How to Set Up SSO with Kerberos

Red Hat JBoss Enterprise Application Platform 7.0

For Use with Red Hat JBoss Enterprise Application Platform 7.0

Red Hat Customer Content Services

Abstract

The intent of this guide is to explore the topic of single sign-on (SSO) with Kerberos within Red Hat JBoss Enterprise Application Platform 7.0 as well as provide a practical guide for setting up SSO with Kerberos in JBoss EAP. Essentially this guide is providing a deeper dive into what SSO with Kerberos is as well as how to set up and configure it within JBoss EAP. Before reading this guide, users should read through the Security Architecture document for Red Hat JBoss Enterprise Application Platform 7.0 and have a solid understanding of the SSO and Kerberos information presented in that document. This document also makes use of the JBoss EAP CLI interface for performing configuration changes. For more information on using the CLI for both standalone JBoss EAP instances as well as JBoss EAP domains, please consult the Red Hat JBoss Enterprise Application Platform Management CLI Guide. When completing this document, readers should have a solid, working understanding of SSO and Kerberos, how it relates to JBoss EAP, and how to configure it.

Chapter 1. SSO with Kerberos Deeper Dive

1.1. What are SSO and Kerberos?

A basic background of SSO and Kerberos are provided in the Single Sign On section of the Red Hat JBoss Enterprise Application Platform Security Architecture document.

1.2. Kerberos Components

Kerberos itself is a network protocol that enables authentication for users of client/server applications through the use of secret-key cryptography. Kerberos is usually used for authenticating desktop users on networks, but through the use of some additional tools, it can be used to authenticate users to web applications and to provide SSO for a set of web applications. This essentially allows users who have already authenticated on their desktop network to seamlessly access secured resources in web applications without having to re-authenticate. This concept is known as Desktop-Based SSO since the user is being authenticated via a desktop-based authentication mechanism, and their authentication token or ticket is being used by the web application as well. This differs from other SSO mechanisms such as Browser-Based SSO, which authenticates users and issues tokens all via the browser.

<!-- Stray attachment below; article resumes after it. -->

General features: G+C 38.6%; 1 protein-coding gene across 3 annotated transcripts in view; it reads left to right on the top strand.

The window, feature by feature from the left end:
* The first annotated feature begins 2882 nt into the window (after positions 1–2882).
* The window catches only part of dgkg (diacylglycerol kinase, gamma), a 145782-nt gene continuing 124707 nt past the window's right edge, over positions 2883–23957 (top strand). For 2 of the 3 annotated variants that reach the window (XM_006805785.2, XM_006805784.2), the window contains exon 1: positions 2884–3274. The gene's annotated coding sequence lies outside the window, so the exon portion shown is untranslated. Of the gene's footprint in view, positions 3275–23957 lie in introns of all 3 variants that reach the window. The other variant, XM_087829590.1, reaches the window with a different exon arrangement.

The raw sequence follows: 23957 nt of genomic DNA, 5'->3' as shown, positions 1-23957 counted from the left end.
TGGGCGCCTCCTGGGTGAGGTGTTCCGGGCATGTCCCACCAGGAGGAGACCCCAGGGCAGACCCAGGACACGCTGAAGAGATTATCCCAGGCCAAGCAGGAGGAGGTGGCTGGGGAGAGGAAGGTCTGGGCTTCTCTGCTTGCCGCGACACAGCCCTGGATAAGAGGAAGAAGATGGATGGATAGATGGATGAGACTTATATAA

The Kerberos protocol defines several components that it uses in authentication and authorization:

Tickets

A Ticket is a form of a security token that Kerberos uses for issuing and making authentication and authorization decisions about principals.

Authentication Service

The Authentication Service, or AS, challenges principals to log in when they first log into the network. The authentication service is responsible for issuing a Ticket Granting Ticket or TGT, which is needed for authenticating against the Ticket Granting Service and subsequent access to secured services and resources.

Ticket Granting Service

The Ticket Granting Service, or TGS, is responsible for issuing Service Tickets and specific session information to principals and the target server they are attempting to access. This is based on the TGT and destination information provided by the principal. This service ticket and session information is then used to establish a connection to the destination and access the desired secured service or resource.

Key Distribution Center

The Key Distribution Center, or KDC, is the component that houses both the TGS and AS. The KDC, along with the client, or principal, and server, or secured service, are the three pieces required to perform Kerberos authentication.

Ticket Granting Ticket

A Ticket Granting Ticket, or TGT, is a type of ticket issued to a principal by the AS. The TGT is granted once a principal successfully authenticates against the AS using their username and password. The TGT is cached locally by the client, but is encrypted such that only the KDC can read it and is unreadable by the client. This allows the AS to securely store authorization data and other information in the TGT for use by the TGS and enabling the TGS to make authorization decisions using this data.

Service Ticket

A Service Ticket, or ST, is a type of ticket issued to a principal by the TGS based on their TGT and the intended destination. The principal provides the TGS with their TGT and the intended destination, and the TGS verifies the principal has access to the destination based on the authorization data in the TGT. If successful, the TGS issues an ST to the client for both the client as well as the destination server which is the server containing secured service/resource. This grants the client access to the destination server. The ST, which is cached by the client and readable by both the client and server, also contains session information that allows the client and server to communicate securely.

Note

There is a tight relationship between Kerberos and the DNS settings of the network. For instance, certain assumptions are made when clients access the KDC based on the name of the host it is running on. As a result, it is important that all DNS settings in addition to the Kerberos settings are properly configured to ensure that clients can connect.

1.3. Additional Components

In addition to the Kerberos components, several other items are needed to enable Kerberos SSO with JBoss EAP.

1.3.1. SPNEGO

Simple and Protected GSSAPI Negotiation Mechanism or SPNEGO provides a mechanism for extending a Kerberos-based Single Sign On environment for use in Web applications.